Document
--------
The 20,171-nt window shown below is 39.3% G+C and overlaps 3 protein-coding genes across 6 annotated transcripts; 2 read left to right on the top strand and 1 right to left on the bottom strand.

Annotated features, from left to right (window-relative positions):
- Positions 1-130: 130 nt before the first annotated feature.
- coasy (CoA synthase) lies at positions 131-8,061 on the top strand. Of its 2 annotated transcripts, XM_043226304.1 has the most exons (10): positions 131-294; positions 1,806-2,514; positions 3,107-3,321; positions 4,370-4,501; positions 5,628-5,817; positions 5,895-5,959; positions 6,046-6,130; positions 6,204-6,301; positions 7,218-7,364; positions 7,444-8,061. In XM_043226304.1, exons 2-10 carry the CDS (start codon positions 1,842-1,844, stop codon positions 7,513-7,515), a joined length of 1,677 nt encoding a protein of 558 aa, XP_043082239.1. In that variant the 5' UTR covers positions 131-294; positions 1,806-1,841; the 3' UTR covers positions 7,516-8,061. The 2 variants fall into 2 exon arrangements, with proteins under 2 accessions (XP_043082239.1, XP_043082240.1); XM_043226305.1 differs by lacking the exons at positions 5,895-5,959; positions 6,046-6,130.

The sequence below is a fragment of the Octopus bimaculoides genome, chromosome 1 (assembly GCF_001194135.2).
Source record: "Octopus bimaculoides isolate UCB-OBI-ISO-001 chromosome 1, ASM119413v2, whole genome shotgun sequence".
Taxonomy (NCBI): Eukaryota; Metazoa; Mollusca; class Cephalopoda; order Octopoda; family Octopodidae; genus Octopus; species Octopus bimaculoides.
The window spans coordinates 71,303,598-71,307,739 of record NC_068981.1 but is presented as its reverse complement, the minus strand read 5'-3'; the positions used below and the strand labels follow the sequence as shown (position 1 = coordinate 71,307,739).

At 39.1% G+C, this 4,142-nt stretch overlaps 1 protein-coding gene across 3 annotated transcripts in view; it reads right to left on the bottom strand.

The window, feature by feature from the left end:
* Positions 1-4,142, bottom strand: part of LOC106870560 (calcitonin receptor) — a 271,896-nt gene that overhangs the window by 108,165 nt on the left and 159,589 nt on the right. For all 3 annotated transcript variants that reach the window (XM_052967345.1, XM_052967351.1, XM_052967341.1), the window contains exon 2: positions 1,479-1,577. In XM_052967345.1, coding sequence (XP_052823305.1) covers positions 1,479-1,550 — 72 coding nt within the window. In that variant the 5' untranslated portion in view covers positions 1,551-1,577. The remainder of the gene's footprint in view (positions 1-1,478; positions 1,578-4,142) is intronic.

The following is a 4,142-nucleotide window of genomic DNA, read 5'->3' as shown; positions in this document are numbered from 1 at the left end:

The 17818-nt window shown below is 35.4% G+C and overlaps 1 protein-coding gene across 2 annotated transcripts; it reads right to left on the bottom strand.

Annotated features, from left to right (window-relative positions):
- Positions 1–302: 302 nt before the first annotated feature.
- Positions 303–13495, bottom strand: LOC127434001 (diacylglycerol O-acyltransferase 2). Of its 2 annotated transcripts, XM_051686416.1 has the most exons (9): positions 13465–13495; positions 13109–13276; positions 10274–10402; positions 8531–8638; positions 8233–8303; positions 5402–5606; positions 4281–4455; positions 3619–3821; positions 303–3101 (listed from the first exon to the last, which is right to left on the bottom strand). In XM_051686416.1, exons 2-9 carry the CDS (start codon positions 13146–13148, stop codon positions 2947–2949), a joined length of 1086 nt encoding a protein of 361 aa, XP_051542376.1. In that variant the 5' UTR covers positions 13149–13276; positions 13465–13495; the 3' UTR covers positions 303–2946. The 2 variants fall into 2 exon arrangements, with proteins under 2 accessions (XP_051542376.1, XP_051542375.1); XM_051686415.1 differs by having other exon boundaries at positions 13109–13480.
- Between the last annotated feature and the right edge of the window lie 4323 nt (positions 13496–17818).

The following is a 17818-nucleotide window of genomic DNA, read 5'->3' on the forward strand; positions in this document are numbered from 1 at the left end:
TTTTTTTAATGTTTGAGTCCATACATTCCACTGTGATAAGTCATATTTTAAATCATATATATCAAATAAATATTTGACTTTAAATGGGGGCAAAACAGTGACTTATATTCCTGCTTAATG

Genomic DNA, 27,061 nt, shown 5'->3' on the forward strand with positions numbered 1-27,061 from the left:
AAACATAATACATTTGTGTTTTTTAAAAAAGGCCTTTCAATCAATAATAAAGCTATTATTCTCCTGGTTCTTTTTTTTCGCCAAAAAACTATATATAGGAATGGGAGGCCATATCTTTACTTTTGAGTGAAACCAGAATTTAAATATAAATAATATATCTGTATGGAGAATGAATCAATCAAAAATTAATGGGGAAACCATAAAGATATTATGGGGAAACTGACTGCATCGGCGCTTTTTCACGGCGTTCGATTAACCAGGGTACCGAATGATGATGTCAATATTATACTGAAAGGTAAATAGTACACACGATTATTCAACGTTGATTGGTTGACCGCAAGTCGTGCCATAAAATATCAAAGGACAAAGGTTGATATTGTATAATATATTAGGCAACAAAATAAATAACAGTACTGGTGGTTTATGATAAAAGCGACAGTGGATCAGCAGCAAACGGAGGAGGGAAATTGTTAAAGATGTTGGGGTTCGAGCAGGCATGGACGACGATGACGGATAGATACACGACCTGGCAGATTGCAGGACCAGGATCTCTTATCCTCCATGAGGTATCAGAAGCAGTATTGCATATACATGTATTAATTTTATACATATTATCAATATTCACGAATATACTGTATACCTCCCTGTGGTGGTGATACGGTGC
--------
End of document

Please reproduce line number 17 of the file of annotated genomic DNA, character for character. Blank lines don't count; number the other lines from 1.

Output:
- Between the last annotated feature and the right edge of the window lie 4323 nt (positions 13496–17818).